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Global warming is a serious threat to all

When one hears the phrases "global warming" and "greenhouse gases," one may picture liberal tree-huggers making outlandish claims about melting ice caps and submerged cities. President Bush apparently does, and so do an awful lot of politicians and businessmen who, coincidentally, stand to profit from lax pollution standards. Yet there is a growing scientific consensus that global warming is real, it is caused by human activity rather than ongoing natural cycles, and its consequences are going to be devastating. A study released last month by a United Nations panel found that the earth's average temperature has risen over the past century by one degree Fahrenheit a huge leap in global climate terms the only such rise in at least the past 1,000 years, according to tree rings and other prehistoric records, and quite possibly the biggest in 100 million years, according to Time magazine.

The study further concludes, employing a wide range of prediction techniques for the sake of accuracy, that the average global temperature will go up somewhere between 2.5 degrees and 10.4 degrees over the next century. (For the record, it took only 9 degrees of change, over thousands of years, to end the last ice age, according to Time.) Global warming impacts every human, everywhere in the world. It could shift entire climate zones, increase severe weather, dislodge whole populations, and, if temperatures keep rising for long enough, submerge coastal areas because of rising ocean levels.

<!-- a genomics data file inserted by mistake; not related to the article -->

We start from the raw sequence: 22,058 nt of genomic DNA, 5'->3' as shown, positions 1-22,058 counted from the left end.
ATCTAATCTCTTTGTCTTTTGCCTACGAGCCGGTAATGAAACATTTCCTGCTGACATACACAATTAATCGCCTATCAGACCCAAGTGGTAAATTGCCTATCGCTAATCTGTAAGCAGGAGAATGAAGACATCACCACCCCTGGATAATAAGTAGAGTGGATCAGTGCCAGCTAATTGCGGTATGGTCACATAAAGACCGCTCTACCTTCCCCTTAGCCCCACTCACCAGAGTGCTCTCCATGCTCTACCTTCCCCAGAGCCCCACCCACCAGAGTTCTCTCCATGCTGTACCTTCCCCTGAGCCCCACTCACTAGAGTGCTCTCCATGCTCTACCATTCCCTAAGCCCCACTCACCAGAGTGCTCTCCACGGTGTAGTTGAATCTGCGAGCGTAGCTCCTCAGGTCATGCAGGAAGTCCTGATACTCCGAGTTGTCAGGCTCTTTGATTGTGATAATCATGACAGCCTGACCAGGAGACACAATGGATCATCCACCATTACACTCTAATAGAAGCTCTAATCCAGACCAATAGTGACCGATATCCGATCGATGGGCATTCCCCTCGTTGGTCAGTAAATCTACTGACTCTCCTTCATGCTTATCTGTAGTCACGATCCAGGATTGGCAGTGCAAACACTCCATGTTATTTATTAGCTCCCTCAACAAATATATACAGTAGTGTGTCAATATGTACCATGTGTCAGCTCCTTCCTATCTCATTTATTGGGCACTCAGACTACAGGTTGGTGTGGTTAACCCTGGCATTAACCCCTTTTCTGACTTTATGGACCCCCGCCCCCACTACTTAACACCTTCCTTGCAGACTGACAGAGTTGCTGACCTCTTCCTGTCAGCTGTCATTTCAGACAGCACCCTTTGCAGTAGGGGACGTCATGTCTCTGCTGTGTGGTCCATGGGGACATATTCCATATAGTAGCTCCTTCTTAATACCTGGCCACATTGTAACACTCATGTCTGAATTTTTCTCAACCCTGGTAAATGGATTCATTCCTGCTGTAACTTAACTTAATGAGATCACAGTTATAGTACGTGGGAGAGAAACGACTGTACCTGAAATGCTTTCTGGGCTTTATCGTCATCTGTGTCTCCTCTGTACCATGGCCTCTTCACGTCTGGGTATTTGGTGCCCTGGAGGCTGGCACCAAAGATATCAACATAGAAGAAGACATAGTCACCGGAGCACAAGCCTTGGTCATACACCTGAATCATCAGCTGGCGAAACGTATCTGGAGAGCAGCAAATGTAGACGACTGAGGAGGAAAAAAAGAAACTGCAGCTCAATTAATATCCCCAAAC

Once easily dismissed as a nightmare scenario invented by paranoid environmentalists, today we know that this stuff is real. High-powered computer modeling technologies and highly reliable climate information have proved that over and over again. Washington, D.C. is missing the point. President Bush points to uncertainties in the research, but no science is truly exact and recommends further study instead of immediate action, Time reported in its April 9 cover story. Bush's position echoes that of his father, 10 years ago: We don't know enough about it. We need more time to study it. Let's wait and see.

That may have been true then. It isn't true now. Its repetition now is especially frightening when one considers that, scientifically; we've already waited too long. Carbon dioxide molecules stay in the atmosphere for about 100 years, so even if the world were to entirely halt all greenhouse pollution tomorrow, we'd still have a problem. On March 29, Bush announced that he had decided to cancel the Kyoto climate treaty, which was supposed to get the world's industrial nations to cut back on carbon dioxide and other greenhouse gases. Never mind that the U.S. signed the agreement in good faith after years of tough international negotiations. The Kyoto treaty, Bush said, was "fatally flawed."

On the surface, some of Bush's reasons for canceling the treaty may inspire nationalistic agreement, since he claims its terms are unfair to America. But on the other hand, perhaps America is being unfair to the world by producing 25 percent of its greenhouse gases despite housing only 4 percent of its population. Besides, Bush's reasons for nixing Kyoto are far deeper, and more deeply flawed, than that. He says it is impossible to fix the environment because, well, we have an economy to worry about. "In terms of the (carbon dioxide) issue, I will explain as clearly as I can today and every other chance I get, that we will not do anything that harms our economy," Bush explained. "First things first are the people who live in America."